As the quiet, pastoral setting takes hold, Michael drops out of the picture and Toller takes a more active role in Mary’s life, while the nature of their relationship remains unclear. Late night research leads him to uncover a troubling connection between one of his main benefactors and the polluted waters nearby, and as a ceremony for the church’s 250th anniversary approaches, Toller finds himself trapped between professional allegiances and a developing activism that suggests he could turn psychotic at any moment. As the eerie atmosphere starts to suggest the prospects of violence right around the corner, Hawke, stern and scowling throughout, gives one of his most arresting performances in years as a frock-clad Travis Bickle.

Meanwhile, Schrader sketches out an alienated world. The First Reformed church is a natural setting for exploring the commercialization of faith, with its flimsy gift shop and broken organ epitomizing the emptiness that afflicts Toller’s efforts to mine substance from his job. According to his doctor, Toller’s alcoholism might be killing him, and the upper management from the church’s main branch (a surprisingly serious Cedric the Entertainer) pays him no heed. Toller naturally gravitates towards the only goal that seems to have meaning in his life: Helping Mary with her pregnancy and wrestling with Michael’s desire to address his concerns through violence.

Toller’s path toward environmental enlightenment involves many unexpected twists, from the use of a Neil Young song at an activist funeral to a psychedelic sequence in which he literally floats through the cosmos. But unlike the messy and at times assaultive style of his previous effort, the deranged crime saga “Dog Eat Dog,” these ingredients coalesce around a larger goal. “First Reformed” is at times unwieldy and obvious, overemphasizing Toller’s righteous, biblical drive, but Schrader overcomes many of these shortcomings with a mounting intrigue around his character’s psychological disarray.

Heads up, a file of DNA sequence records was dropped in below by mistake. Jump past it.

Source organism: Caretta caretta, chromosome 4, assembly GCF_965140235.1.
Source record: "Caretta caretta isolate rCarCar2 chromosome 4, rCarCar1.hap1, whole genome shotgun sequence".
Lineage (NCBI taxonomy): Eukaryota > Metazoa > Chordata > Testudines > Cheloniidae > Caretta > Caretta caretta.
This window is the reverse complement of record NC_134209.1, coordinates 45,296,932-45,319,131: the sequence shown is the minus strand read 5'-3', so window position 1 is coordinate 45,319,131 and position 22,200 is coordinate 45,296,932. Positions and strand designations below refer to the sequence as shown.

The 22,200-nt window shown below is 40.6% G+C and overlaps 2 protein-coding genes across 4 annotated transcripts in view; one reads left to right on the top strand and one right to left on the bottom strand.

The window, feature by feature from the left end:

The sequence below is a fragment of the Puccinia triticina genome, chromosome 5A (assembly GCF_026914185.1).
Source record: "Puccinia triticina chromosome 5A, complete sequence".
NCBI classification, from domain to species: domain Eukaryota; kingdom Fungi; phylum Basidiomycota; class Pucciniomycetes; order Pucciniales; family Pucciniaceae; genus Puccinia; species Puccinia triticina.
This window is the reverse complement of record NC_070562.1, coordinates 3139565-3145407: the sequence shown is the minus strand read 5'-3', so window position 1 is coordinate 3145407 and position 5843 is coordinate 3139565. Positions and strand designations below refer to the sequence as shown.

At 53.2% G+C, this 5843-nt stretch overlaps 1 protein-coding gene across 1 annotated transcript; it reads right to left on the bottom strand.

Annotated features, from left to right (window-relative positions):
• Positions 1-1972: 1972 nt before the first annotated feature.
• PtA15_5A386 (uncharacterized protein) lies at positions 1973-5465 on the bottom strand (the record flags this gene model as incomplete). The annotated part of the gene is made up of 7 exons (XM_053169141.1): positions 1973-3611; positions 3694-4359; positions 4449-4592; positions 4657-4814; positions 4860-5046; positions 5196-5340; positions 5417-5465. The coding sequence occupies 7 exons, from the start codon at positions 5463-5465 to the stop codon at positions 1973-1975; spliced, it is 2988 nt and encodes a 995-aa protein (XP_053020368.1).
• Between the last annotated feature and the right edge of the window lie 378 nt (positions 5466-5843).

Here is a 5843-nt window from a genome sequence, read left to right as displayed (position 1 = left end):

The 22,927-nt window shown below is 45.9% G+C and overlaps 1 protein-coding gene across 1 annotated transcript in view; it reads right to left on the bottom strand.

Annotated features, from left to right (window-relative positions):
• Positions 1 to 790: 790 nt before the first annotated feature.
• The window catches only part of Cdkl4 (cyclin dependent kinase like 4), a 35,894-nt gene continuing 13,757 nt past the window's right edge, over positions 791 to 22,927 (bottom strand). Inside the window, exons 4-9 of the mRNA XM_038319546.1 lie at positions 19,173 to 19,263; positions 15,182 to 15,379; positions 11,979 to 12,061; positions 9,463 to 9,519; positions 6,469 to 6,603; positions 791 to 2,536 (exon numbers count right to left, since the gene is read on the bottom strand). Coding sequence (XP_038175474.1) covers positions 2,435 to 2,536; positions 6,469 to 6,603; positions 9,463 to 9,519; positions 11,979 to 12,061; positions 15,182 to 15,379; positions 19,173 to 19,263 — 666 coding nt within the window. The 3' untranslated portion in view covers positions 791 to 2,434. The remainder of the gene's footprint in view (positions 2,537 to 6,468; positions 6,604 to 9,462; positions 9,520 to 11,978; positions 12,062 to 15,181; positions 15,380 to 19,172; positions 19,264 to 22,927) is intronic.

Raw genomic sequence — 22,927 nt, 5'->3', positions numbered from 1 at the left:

As the gravitas that Hawke and Seyfried bring to their melancholic roles takes hold, Toller’s relationship to Mary deepens its intimate ramifications and gives the movie a soulful core. Even a far-out green screen sequence that threatens to topple the entire movie manages to deepen the mysteriousness of their circumstances, and how much of these events stem from Toller’s own disturbed mind. Similar to Larry Fessenden’s brand of ecological horror films (“The Last Winter,” “Wendigo”), the more twisted elements of Schrader’s storytelling are grounded in a profound socially conscious intent.

That’s especially true in the gripping finale, a suspenseful moment in which Toller confronts his contradictory impulses with a bloody, unexpected act that brings the full scope of the movie’s ambition into focus. Set to “Leaning on the Everlasting Arms” (a wry nod by Schrader to “Night of the Hunter”), the movie’s conclusion pits religion against personal desire in remarkably visceral terms.

It’s unclear by the end whether Toller’s battle has become a lost cause, but Schrader leaves us with the impression that facing defeat with defiance can feel like a triumph on its own terms. For a director who has zigged and zagged with mixed results over the years, it’s a surprisingly sharp mission statement.

Grade: A-

“First Reformed” premiered at the Venice International Film Festival. It is currently seeking distribution.